Cloud data platforms have become a key component of enterprise data architectures, playing a central role in many organizations’ digital transformation strategies. That is not simply because they offer multipurpose, scalable and cost-effective storage. It is because they foster more agile data operations, cut through siloed architectures and unlock the potential of artificial intelligence and machine learning to drive new trusted business insights.
Those core benefits help address many of the challenges that companies face in executing their digital transformation programs. Across all industry verticals, companies are collecting much greater volumes of data, which points to the need for scalable, cost-effective solutions. They are also collecting a greater variety of data (including structured, semi-structured and unstructured data) that is difficult to describe via a single schema. This points to the need for multipurpose storage. Most importantly, they need to quickly derive insights from these diverse datasets, which points to the need for agile data operations and sophisticated analytics (particularly AI/ML capabilities).
What do we mean by a cloud data platform?
As with many terms in the world of enterprise technology, a ‘cloud data platform’ can be somewhat ambiguous, which is why we will start by defining exactly what we mean by it. From a functional perspective, when we refer to a ‘cloud data platform’ we reference all the tools that an enterprise needs to collect, process, store, analyze and visualize data. While Google Cloud Platform’s (GCP) capabilities are always evolving, as new services are launched, here are some insights into tools currently on offer in each of those categories:
Data collection: cloud data platforms need to aggregate data from a number of different sources, including real-time updates and batch transfers. GCP offers the ability to on-board streaming data via Pub/Sub and IoT Core services, and provides a range of batch upload options via Data Transfer.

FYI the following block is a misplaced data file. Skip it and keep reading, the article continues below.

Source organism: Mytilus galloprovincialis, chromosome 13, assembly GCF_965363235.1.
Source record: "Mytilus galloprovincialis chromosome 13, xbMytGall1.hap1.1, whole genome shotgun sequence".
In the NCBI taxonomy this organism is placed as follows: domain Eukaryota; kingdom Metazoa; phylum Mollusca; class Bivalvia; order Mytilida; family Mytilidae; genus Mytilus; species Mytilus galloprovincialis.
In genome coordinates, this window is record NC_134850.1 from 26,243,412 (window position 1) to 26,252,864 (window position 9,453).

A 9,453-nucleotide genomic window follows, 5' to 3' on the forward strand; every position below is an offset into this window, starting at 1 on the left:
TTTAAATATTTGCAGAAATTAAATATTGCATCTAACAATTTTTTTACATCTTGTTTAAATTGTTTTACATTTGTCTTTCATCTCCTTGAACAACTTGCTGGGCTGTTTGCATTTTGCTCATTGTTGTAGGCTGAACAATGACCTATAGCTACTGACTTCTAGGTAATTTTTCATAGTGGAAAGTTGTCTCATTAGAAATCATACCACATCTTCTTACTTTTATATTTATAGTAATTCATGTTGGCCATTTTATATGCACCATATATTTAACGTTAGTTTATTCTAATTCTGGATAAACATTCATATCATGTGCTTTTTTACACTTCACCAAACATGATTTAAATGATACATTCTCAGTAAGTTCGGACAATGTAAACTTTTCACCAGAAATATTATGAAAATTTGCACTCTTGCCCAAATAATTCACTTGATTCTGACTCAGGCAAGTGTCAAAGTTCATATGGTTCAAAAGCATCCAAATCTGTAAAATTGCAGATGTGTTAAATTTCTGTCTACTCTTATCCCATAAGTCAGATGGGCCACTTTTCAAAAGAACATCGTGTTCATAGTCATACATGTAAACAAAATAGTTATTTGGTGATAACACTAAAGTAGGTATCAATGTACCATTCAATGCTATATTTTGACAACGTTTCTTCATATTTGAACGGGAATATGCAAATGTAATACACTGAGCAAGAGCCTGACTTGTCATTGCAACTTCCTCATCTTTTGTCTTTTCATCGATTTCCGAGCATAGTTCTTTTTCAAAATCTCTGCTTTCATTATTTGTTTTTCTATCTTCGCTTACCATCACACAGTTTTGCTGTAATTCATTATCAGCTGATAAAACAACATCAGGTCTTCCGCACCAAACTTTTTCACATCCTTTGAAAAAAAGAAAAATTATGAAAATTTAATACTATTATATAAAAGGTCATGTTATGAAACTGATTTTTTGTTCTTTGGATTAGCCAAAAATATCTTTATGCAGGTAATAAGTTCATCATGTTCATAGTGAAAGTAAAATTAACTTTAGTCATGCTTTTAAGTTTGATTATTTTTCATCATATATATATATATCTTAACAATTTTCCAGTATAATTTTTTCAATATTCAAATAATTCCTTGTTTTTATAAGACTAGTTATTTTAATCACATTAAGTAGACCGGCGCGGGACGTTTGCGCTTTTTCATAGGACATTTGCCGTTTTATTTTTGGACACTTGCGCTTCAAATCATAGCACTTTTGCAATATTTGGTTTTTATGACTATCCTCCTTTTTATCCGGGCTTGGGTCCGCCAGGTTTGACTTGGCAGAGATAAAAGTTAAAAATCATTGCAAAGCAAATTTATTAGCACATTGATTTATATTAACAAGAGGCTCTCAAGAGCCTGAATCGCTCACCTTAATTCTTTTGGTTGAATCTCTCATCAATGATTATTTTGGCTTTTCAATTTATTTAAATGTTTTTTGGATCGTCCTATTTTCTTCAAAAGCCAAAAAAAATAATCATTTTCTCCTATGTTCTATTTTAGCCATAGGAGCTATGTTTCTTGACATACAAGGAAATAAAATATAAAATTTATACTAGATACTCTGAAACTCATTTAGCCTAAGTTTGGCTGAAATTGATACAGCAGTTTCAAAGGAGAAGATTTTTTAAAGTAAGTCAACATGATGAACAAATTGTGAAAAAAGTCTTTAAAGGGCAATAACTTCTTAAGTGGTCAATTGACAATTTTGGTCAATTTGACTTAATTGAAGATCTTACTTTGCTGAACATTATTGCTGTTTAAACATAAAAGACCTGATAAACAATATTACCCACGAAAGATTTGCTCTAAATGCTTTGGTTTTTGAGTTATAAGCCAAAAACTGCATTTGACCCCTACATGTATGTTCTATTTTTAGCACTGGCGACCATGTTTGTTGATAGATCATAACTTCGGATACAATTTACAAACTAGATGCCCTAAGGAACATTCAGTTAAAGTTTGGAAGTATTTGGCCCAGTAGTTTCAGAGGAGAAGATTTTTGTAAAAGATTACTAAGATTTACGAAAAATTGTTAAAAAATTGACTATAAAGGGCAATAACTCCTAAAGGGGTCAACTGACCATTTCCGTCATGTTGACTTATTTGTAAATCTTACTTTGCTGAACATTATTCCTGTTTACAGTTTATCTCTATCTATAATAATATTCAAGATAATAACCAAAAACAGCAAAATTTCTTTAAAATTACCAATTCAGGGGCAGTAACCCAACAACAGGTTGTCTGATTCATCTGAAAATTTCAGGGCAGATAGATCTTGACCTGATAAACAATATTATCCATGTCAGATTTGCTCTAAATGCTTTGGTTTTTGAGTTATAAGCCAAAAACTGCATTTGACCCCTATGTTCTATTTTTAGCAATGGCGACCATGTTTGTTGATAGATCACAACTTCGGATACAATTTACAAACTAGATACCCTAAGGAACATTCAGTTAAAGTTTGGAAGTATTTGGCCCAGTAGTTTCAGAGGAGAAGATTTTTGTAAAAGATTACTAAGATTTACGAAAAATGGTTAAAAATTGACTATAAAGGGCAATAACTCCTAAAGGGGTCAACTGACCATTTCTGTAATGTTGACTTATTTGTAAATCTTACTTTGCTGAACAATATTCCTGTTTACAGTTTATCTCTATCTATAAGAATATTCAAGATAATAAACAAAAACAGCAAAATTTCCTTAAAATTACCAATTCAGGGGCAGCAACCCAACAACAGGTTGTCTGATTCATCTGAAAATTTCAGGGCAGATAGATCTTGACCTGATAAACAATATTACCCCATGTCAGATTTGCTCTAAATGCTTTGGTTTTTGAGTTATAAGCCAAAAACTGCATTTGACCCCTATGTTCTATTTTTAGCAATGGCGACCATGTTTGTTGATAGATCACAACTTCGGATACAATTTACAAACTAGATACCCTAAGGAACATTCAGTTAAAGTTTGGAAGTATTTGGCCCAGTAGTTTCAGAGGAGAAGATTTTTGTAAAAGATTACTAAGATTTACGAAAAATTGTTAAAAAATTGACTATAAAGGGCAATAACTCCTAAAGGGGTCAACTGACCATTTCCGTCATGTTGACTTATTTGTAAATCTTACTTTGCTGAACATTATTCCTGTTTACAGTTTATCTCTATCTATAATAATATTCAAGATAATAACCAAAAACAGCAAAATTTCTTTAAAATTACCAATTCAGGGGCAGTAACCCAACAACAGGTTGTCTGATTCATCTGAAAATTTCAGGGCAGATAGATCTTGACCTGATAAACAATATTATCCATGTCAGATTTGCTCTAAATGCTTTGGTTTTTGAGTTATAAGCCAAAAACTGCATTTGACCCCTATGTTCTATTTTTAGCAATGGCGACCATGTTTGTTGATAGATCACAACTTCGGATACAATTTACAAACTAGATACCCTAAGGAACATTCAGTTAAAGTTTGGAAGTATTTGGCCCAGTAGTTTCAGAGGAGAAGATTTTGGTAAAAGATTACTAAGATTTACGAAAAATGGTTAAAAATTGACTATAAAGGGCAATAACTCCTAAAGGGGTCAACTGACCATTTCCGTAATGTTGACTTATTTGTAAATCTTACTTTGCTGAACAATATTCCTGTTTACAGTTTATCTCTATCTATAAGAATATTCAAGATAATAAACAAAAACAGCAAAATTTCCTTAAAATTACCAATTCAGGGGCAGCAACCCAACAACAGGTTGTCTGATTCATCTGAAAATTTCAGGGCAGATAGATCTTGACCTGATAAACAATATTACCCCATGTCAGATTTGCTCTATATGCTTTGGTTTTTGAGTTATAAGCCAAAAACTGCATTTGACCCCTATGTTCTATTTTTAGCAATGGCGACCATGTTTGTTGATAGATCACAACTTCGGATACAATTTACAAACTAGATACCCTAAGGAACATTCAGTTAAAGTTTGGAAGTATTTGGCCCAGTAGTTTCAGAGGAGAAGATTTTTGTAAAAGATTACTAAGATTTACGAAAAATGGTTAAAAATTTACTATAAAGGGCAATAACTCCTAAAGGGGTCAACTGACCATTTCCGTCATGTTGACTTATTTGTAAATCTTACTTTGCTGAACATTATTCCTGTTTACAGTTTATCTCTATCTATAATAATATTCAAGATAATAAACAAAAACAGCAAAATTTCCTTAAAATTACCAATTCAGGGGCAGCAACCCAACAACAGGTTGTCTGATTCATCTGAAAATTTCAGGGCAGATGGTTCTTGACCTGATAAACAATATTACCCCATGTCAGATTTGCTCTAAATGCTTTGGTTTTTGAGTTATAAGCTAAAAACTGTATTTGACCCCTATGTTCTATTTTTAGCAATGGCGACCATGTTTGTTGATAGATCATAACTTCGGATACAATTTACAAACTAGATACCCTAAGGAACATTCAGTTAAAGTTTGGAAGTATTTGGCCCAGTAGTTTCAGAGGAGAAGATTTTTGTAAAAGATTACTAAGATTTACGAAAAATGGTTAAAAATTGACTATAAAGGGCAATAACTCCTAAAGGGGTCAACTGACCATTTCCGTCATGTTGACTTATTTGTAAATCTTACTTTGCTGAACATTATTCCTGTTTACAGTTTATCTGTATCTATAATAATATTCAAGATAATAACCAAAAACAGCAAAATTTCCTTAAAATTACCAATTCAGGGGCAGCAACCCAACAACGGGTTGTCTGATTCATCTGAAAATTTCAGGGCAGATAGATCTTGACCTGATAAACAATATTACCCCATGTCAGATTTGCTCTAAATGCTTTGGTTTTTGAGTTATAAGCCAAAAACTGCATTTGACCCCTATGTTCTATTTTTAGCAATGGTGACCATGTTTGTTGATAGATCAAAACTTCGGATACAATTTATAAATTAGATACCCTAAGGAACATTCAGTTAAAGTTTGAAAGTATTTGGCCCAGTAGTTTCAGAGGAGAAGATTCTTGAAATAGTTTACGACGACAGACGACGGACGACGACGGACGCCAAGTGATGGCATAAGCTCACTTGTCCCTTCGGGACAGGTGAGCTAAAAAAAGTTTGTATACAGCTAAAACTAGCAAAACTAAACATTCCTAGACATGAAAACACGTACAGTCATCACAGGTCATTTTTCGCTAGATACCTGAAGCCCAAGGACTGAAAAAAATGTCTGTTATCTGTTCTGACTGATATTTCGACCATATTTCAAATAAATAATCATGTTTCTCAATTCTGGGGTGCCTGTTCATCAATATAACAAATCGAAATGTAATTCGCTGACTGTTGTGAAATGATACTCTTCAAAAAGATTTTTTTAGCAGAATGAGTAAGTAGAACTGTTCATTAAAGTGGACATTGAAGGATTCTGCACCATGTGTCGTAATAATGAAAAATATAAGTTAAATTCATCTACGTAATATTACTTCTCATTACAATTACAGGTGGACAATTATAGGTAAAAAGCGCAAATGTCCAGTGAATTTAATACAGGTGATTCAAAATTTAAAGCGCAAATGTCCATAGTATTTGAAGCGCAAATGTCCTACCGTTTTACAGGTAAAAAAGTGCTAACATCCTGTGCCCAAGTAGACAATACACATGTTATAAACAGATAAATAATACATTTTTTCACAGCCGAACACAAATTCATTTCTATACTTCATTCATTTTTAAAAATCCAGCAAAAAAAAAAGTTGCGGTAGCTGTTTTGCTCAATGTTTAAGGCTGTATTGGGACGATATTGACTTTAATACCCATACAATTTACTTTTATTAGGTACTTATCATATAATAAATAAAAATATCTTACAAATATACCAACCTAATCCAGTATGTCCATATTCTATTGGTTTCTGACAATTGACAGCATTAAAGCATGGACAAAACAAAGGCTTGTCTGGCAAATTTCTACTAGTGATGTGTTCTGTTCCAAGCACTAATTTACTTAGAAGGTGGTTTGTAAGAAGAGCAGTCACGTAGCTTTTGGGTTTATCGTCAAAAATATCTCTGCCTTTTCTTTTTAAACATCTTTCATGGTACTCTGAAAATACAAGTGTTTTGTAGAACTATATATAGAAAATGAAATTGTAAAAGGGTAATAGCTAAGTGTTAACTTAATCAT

Data processing: data on-boarded from source systems typically needs to be pre-processed before it is stored to support further analysis. GCP offers a range of tools to support these processes, including Dataflow for streaming data, Dataproc for Hadoop/Spark stacks, Data Fusion (for integrating data from multiple sources) and Dataprep (for data wrangling).
Data storage: most enterprises need a combination of data lake and data warehouse technologies to support their business intelligence and data science teams. Data lakes like Google Cloud Storage are required to accommodate a full variety of data types – particularly unstructured data sources, but also structured data in its raw form (before it has been pre-processed). This versatility lends itself to several use cases. Data lakes serve as a repository for raw source data, a staging area for data as it is prepared for further analysis, a central hub for self-service business intelligence – or a combination of those functions. Data warehouses, on the other hand, serve as a central hub for structured data that has been processed into a common schema and is therefore ready for further analysis. GCP’s data warehouse solution BigQuery is particularly relevant for scalable enterprise analytics. Its distributed architecture not only offers highly available and durable storage, but also helps to support query performance and scalability.